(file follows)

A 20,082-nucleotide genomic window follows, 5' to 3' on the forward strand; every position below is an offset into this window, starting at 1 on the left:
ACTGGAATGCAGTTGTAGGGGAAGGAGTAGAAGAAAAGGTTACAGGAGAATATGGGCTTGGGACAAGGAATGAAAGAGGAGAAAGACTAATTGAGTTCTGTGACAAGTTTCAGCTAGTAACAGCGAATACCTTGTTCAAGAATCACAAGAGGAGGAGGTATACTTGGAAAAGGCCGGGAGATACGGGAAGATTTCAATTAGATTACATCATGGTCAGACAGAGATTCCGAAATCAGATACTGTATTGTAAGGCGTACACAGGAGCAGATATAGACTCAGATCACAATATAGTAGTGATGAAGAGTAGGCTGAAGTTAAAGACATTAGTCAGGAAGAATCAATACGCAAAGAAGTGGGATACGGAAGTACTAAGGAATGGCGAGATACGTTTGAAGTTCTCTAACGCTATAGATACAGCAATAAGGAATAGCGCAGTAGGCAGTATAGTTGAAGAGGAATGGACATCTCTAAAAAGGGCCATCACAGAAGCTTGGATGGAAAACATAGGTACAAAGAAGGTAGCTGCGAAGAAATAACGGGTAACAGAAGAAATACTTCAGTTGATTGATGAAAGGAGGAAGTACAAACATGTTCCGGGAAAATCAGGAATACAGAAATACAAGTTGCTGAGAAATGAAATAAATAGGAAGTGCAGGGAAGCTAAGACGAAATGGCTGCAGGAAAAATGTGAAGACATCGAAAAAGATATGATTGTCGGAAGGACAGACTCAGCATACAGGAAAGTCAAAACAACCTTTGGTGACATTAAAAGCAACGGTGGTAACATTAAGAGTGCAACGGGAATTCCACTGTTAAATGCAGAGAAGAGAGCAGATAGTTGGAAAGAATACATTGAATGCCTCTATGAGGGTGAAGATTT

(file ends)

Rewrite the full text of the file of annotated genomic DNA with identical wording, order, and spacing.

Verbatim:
A 20,082-nucleotide genomic window follows, 5' to 3' on the forward strand; every position below is an offset into this window, starting at 1 on the left:
ACTGGAATGCAGTTGTAGGGGAAGGAGTAGAAGAAAAGGTTACAGGAGAATATGGGCTTGGGACAAGGAATGAAAGAGGAGAAAGACTAATTGAGTTCTGTGACAAGTTTCAGCTAGTAACAGCGAATACCTTGTTCAAGAATCACAAGAGGAGGAGGTATACTTGGAAAAGGCCGGGAGATACGGGAAGATTTCAATTAGATTACATCATGGTCAGACAGAGATTCCGAAATCAGATACTGTATTGTAAGGCGTACACAGGAGCAGATATAGACTCAGATCACAATATAGTAGTGATGAAGAGTAGGCTGAAGTTAAAGACATTAGTCAGGAAGAATCAATACGCAAAGAAGTGGGATACGGAAGTACTAAGGAATGGCGAGATACGTTTGAAGTTCTCTAACGCTATAGATACAGCAATAAGGAATAGCGCAGTAGGCAGTATAGTTGAAGAGGAATGGACATCTCTAAAAAGGGCCATCACAGAAGCTTGGATGGAAAACATAGGTACAAAGAAGGTAGCTGCGAAGAAATAACGGGTAACAGAAGAAATACTTCAGTTGATTGATGAAAGGAGGAAGTACAAACATGTTCCGGGAAAATCAGGAATACAGAAATACAAGTTGCTGAGAAATGAAATAAATAGGAAGTGCAGGGAAGCTAAGACGAAATGGCTGCAGGAAAAATGTGAAGACATCGAAAAAGATATGATTGTCGGAAGGACAGACTCAGCATACAGGAAAGTCAAAACAACCTTTGGTGACATTAAAAGCAACGGTGGTAACATTAAGAGTGCAACGGGAATTCCACTGTTAAATGCAGAGAAGAGAGCAGATAGTTGGAAAGAATACATTGAATGCCTCTATGAGGGTGAAGATTT